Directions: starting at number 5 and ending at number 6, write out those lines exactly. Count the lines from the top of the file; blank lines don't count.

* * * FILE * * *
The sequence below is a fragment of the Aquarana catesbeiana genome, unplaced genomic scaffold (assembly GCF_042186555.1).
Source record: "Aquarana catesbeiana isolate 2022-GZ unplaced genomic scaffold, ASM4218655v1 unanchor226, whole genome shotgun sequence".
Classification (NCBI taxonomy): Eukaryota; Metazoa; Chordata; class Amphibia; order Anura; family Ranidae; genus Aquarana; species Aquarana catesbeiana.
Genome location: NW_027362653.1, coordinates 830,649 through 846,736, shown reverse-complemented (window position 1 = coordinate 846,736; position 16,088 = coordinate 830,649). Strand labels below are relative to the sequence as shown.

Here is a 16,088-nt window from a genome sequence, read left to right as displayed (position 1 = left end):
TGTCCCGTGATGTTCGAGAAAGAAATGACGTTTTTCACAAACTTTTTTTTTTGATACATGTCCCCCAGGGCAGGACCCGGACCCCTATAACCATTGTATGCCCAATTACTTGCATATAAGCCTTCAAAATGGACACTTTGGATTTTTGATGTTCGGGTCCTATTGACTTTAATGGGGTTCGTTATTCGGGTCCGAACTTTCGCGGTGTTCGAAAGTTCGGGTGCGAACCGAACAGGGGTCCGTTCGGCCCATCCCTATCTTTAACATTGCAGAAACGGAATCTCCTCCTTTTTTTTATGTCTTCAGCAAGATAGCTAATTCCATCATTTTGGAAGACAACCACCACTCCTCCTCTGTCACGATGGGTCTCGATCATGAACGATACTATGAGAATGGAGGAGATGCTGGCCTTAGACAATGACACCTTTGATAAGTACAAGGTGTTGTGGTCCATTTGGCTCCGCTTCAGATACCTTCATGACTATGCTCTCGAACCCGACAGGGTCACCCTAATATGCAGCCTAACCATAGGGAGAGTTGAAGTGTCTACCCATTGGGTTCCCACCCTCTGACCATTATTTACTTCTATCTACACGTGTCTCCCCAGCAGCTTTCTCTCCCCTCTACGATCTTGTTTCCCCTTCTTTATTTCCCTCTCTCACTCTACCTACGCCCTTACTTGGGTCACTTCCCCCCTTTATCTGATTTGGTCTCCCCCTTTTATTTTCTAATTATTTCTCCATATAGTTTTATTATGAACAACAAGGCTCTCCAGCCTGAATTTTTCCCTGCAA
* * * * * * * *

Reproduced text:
Here is a 16,088-nt window from a genome sequence, read left to right as displayed (position 1 = left end):
TGTCCCGTGATGTTCGAGAAAGAAATGACGTTTTTCACAAACTTTTTTTTTTGATACATGTCCCCCAGGGCAGGACCCGGACCCCTATAACCATTGTATGCCCAATTACTTGCATATAAGCCTTCAAAATGGACACTTTGGATTTTTGATGTTCGGGTCCTATTGACTTTAATGGGGTTCGTTATTCGGGTCCGAACTTTCGCGGTGTTCGAAAGTTCGGGTGCGAACCGAACAGGGGTCCGTTCGGCCCATCCCTATCTTTAACATTGCAGAAACGGAATCTCCTCCTTTTTTTTATGTCTTCAGCAAGATAGCTAATTCCATCATTTTGGAAGACAACCACCACTCCTCCTCTGTCACGATGGGTCTCGATCATGAACGATACTATGAGAATGGAGGAGATGCTGGCCTTAGACAATGACACCTTTGATAAGTACAAGGTGTTGTGGTCCATTTGGCTCCGCTTCAGATACCTTCATGACTATGCTCTCGAACCCGACAGGGTCACCCTAATATGCAGCCTAACCATAGGGAGAGTTGAAGTGTCTACCCATTGGGTTCCCACCCTCTGACCATTATTTACTTCTATCTACACGTGTCTCCCCAGCAGCTTTCTCTCCCCTCTACGATCTTGTTTCCCCTTCTTTATTTCCCTCTCTCACTCTACCTACGCCCTTACTTGGGTCACTTCCCCCCTTTATCTGATTTGGTCTCCCCCTTTTATTTTCTAATTATTTCTCCATATAGTTTTATTATGAACAACAAGGCTCTCCAGCCTGAATTTTTCCCTGCAA